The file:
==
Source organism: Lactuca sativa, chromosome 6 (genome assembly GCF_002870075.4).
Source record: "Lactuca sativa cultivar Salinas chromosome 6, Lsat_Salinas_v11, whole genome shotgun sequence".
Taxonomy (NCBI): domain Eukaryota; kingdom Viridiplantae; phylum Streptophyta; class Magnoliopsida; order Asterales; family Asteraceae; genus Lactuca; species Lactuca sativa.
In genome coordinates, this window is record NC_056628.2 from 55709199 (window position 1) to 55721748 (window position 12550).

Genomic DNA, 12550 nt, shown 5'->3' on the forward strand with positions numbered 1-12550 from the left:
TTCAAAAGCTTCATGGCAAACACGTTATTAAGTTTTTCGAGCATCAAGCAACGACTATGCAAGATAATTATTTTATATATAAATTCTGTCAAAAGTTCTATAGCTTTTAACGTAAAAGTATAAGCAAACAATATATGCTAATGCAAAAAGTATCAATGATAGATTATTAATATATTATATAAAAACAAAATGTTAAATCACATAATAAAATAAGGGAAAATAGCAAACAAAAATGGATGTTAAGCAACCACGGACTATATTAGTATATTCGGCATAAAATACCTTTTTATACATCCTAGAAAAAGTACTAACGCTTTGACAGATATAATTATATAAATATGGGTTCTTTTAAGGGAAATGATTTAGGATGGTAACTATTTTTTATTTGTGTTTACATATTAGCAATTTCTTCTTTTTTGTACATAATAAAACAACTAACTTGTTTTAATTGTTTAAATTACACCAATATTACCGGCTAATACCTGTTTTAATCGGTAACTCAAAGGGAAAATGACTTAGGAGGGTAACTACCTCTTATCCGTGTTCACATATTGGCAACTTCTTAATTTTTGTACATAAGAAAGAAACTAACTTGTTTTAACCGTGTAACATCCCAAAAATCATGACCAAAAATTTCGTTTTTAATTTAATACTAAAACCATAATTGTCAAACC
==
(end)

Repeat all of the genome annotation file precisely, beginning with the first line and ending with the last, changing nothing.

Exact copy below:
Source organism: Lactuca sativa, chromosome 6 (genome assembly GCF_002870075.4).
Source record: "Lactuca sativa cultivar Salinas chromosome 6, Lsat_Salinas_v11, whole genome shotgun sequence".
Taxonomy (NCBI): domain Eukaryota; kingdom Viridiplantae; phylum Streptophyta; class Magnoliopsida; order Asterales; family Asteraceae; genus Lactuca; species Lactuca sativa.
In genome coordinates, this window is record NC_056628.2 from 55709199 (window position 1) to 55721748 (window position 12550).

Genomic DNA, 12550 nt, shown 5'->3' on the forward strand with positions numbered 1-12550 from the left:
TTCAAAAGCTTCATGGCAAACACGTTATTAAGTTTTTCGAGCATCAAGCAACGACTATGCAAGATAATTATTTTATATATAAATTCTGTCAAAAGTTCTATAGCTTTTAACGTAAAAGTATAAGCAAACAATATATGCTAATGCAAAAAGTATCAATGATAGATTATTAATATATTATATAAAAACAAAATGTTAAATCACATAATAAAATAAGGGAAAATAGCAAACAAAAATGGATGTTAAGCAACCACGGACTATATTAGTATATTCGGCATAAAATACCTTTTTATACATCCTAGAAAAAGTACTAACGCTTTGACAGATATAATTATATAAATATGGGTTCTTTTAAGGGAAATGATTTAGGATGGTAACTATTTTTTATTTGTGTTTACATATTAGCAATTTCTTCTTTTTTGTACATAATAAAACAACTAACTTGTTTTAATTGTTTAAATTACACCAATATTACCGGCTAATACCTGTTTTAATCGGTAACTCAAAGGGAAAATGACTTAGGAGGGTAACTACCTCTTATCCGTGTTCACATATTGGCAACTTCTTAATTTTTGTACATAAGAAAGAAACTAACTTGTTTTAACCGTGTAACATCCCAAAAATCATGACCAAAAATTTCGTTTTTAATTTAATACTAAAACCATAATTGTCAAACC